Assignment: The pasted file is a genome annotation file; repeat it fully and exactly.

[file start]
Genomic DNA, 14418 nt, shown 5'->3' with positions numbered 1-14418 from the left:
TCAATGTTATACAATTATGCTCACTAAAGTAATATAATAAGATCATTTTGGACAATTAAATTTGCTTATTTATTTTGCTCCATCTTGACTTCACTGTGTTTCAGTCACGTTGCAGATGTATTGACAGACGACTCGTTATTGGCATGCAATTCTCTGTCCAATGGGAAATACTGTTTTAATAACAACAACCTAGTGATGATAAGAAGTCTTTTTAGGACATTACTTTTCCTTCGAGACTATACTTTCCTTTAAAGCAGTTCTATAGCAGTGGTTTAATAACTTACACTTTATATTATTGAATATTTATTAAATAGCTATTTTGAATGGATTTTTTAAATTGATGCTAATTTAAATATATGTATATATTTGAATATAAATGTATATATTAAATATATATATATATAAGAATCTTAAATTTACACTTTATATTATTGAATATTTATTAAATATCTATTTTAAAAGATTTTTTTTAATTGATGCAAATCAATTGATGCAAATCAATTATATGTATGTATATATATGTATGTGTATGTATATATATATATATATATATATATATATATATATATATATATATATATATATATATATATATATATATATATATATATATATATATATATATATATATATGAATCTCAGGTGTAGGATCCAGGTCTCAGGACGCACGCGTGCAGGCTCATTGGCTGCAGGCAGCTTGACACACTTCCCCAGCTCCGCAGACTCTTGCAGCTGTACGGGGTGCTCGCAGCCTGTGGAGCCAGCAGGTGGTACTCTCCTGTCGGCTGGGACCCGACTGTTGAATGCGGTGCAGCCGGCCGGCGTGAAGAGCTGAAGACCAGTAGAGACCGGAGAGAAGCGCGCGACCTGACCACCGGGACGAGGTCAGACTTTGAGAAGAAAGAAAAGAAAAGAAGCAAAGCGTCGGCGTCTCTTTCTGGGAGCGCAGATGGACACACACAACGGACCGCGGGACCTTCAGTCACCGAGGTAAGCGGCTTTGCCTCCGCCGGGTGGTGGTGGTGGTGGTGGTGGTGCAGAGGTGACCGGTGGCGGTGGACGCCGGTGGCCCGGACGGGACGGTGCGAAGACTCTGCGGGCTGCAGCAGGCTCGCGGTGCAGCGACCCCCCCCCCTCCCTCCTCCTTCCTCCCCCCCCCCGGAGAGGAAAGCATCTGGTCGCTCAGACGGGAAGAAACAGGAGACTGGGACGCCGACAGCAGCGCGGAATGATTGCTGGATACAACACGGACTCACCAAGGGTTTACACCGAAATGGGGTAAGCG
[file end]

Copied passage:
Genomic DNA, 14418 nt, shown 5'->3' with positions numbered 1-14418 from the left:
TCAATGTTATACAATTATGCTCACTAAAGTAATATAATAAGATCATTTTGGACAATTAAATTTGCTTATTTATTTTGCTCCATCTTGACTTCACTGTGTTTCAGTCACGTTGCAGATGTATTGACAGACGACTCGTTATTGGCATGCAATTCTCTGTCCAATGGGAAATACTGTTTTAATAACAACAACCTAGTGATGATAAGAAGTCTTTTTAGGACATTACTTTTCCTTCGAGACTATACTTTCCTTTAAAGCAGTTCTATAGCAGTGGTTTAATAACTTACACTTTATATTATTGAATATTTATTAAATAGCTATTTTGAATGGATTTTTTAAATTGATGCTAATTTAAATATATGTATATATTTGAATATAAATGTATATATTAAATATATATATATATAAGAATCTTAAATTTACACTTTATATTATTGAATATTTATTAAATATCTATTTTAAAAGATTTTTTTTAATTGATGCAAATCAATTGATGCAAATCAATTATATGTATGTATATATATGTATGTGTATGTATATATATATATATATATATATATATATATATATATATATATATATATATATATATATATATATATATATATATATATATATATATATATATATATATATGAATCTCAGGTGTAGGATCCAGGTCTCAGGACGCACGCGTGCAGGCTCATTGGCTGCAGGCAGCTTGACACACTTCCCCAGCTCCGCAGACTCTTGCAGCTGTACGGGGTGCTCGCAGCCTGTGGAGCCAGCAGGTGGTACTCTCCTGTCGGCTGGGACCCGACTGTTGAATGCGGTGCAGCCGGCCGGCGTGAAGAGCTGAAGACCAGTAGAGACCGGAGAGAAGCGCGCGACCTGACCACCGGGACGAGGTCAGACTTTGAGAAGAAAGAAAAGAAAAGAAGCAAAGCGTCGGCGTCTCTTTCTGGGAGCGCAGATGGACACACACAACGGACCGCGGGACCTTCAGTCACCGAGGTAAGCGGCTTTGCCTCCGCCGGGTGGTGGTGGTGGTGGTGGTGGTGCAGAGGTGACCGGTGGCGGTGGACGCCGGTGGCCCGGACGGGACGGTGCGAAGACTCTGCGGGCTGCAGCAGGCTCGCGGTGCAGCGACCCCCCCCCCTCCCTCCTCCTTCCTCCCCCCCCCCGGAGAGGAAAGCATCTGGTCGCTCAGACGGGAAGAAACAGGAGACTGGGACGCCGACAGCAGCGCGGAATGATTGCTGGATACAACACGGACTCACCAAGGGTTTACACCGAAATGGGGTAAGCG